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Sheol

Vine's Expository Dictionary of OT Words

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She'ôl (שְׁאֹל, Strong's #7585), “Sheol.” The 66 occurrences of this word are distributed throughout every period of biblical Hebrew.

First, the word means the state of death: “For in death there is no remembrance of thee: in the grave who shall give thee thanks?” (Ps. 6:5; cf. 18:5). It is the final resting place of all men: “They spend their days in wealth, and in a moment go down to the grave (Job 21:13). Hannah confessed that it was the omnipotent God who brings men to she'ôl (death) or kills them (1 Sam. 2:6). “Sheol” is parallel to Hebrew words for “pit” or “hell” (Job 26:6), “corruption” or “decay” (Ps. 16:10), and “destruction” (Prov. 15:11).

Second, “Sheol” is used of a place of conscious existence after death. In the first biblical appearance of the word Jacob said that he would “go down into the grave unto my son mourning” (Gen. 37:35). All men go to “Sheol”—a place and state of consciousness after death (Ps. 16:10). The wicked receive punishment there (Num. 16:30; Deut. 32:22; Ps. 9:17). They are put to shame and silenced in “Sheol” (Ps. 31:17). Jesus alluded to Isaiah’s use of she'ôl (14:13-15) in pronouncing judgment on Capernaum (Matt. 11:23), translating “Sheol” as “Hades” or “Hell,” meaning the place of conscious existence and judgment. It is an undesirable place for the wicked (Job 24:19) and a refuge for the righteous (Job 14:13). Thus “Sheol” is also a place of reward for the righteous (Hos. 13:14; cf. 1 Cor. 15:55). Jesus’ teaching in Luke 16:19-31 seems to reflect accurately the Old Testament concept of she'ôl; it is a place of conscious existence after death, one side of which is occupied by the suffering, unrighteous dead separated by a great chasm from the other side peopled by the righteous dead enjoying their reward.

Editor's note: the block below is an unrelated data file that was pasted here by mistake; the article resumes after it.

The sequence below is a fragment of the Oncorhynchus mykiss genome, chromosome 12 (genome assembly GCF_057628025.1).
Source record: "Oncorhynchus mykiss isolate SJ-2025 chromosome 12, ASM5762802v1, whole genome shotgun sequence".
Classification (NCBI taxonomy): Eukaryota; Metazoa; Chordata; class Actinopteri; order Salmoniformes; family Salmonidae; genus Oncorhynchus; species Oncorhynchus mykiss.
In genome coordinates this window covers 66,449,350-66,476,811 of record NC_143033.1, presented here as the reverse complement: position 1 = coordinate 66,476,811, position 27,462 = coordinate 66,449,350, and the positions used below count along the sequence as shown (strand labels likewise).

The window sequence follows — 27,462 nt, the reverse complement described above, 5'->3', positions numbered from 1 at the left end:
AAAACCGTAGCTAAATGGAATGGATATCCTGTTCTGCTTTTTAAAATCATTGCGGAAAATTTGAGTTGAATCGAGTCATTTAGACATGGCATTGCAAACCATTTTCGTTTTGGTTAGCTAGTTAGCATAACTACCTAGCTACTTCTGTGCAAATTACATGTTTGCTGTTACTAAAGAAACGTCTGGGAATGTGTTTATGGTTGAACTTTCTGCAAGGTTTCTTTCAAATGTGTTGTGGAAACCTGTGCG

Bibliography Information
Vines, W. E., M. A. Entry for 'Sheol'. Vine's Expository Dictionary of OT Words. https://www.studylight.org/​dictionaries/​eng/​vot/​s/sheol.html. 1940.
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